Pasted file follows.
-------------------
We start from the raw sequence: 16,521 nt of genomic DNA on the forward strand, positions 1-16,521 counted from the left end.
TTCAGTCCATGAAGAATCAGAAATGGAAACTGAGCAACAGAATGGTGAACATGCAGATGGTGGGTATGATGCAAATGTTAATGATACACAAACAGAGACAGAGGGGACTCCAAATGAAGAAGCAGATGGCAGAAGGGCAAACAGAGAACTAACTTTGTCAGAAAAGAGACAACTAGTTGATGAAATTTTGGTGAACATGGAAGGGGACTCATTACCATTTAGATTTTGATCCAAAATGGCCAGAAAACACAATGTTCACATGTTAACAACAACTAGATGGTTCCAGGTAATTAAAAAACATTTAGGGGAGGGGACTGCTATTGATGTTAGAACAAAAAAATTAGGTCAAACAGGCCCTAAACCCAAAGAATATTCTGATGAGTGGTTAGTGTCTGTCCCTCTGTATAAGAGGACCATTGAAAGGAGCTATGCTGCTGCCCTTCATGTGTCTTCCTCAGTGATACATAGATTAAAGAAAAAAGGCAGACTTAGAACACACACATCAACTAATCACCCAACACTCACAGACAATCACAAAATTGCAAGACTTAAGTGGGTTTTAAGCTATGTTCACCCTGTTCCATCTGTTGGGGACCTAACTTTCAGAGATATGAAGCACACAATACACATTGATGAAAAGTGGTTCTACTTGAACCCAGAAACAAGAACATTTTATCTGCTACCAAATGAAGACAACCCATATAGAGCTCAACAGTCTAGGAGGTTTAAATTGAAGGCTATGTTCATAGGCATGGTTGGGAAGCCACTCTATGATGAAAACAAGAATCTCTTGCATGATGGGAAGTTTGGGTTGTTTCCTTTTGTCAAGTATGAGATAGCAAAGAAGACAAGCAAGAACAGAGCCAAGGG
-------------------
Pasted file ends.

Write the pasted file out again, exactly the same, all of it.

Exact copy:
We start from the raw sequence: 16,521 nt of genomic DNA on the forward strand, positions 1-16,521 counted from the left end.
TTCAGTCCATGAAGAATCAGAAATGGAAACTGAGCAACAGAATGGTGAACATGCAGATGGTGGGTATGATGCAAATGTTAATGATACACAAACAGAGACAGAGGGGACTCCAAATGAAGAAGCAGATGGCAGAAGGGCAAACAGAGAACTAACTTTGTCAGAAAAGAGACAACTAGTTGATGAAATTTTGGTGAACATGGAAGGGGACTCATTACCATTTAGATTTTGATCCAAAATGGCCAGAAAACACAATGTTCACATGTTAACAACAACTAGATGGTTCCAGGTAATTAAAAAACATTTAGGGGAGGGGACTGCTATTGATGTTAGAACAAAAAAATTAGGTCAAACAGGCCCTAAACCCAAAGAATATTCTGATGAGTGGTTAGTGTCTGTCCCTCTGTATAAGAGGACCATTGAAAGGAGCTATGCTGCTGCCCTTCATGTGTCTTCCTCAGTGATACATAGATTAAAGAAAAAAGGCAGACTTAGAACACACACATCAACTAATCACCCAACACTCACAGACAATCACAAAATTGCAAGACTTAAGTGGGTTTTAAGCTATGTTCACCCTGTTCCATCTGTTGGGGACCTAACTTTCAGAGATATGAAGCACACAATACACATTGATGAAAAGTGGTTCTACTTGAACCCAGAAACAAGAACATTTTATCTGCTACCAAATGAAGACAACCCATATAGAGCTCAACAGTCTAGGAGGTTTAAATTGAAGGCTATGTTCATAGGCATGGTTGGGAAGCCACTCTATGATGAAAACAAGAATCTCTTGCATGATGGGAAGTTTGGGTTGTTTCCTTTTGTCAAGTATGAGATAGCAAAGAAGACAAGCAAGAACAGAGCCAAGGG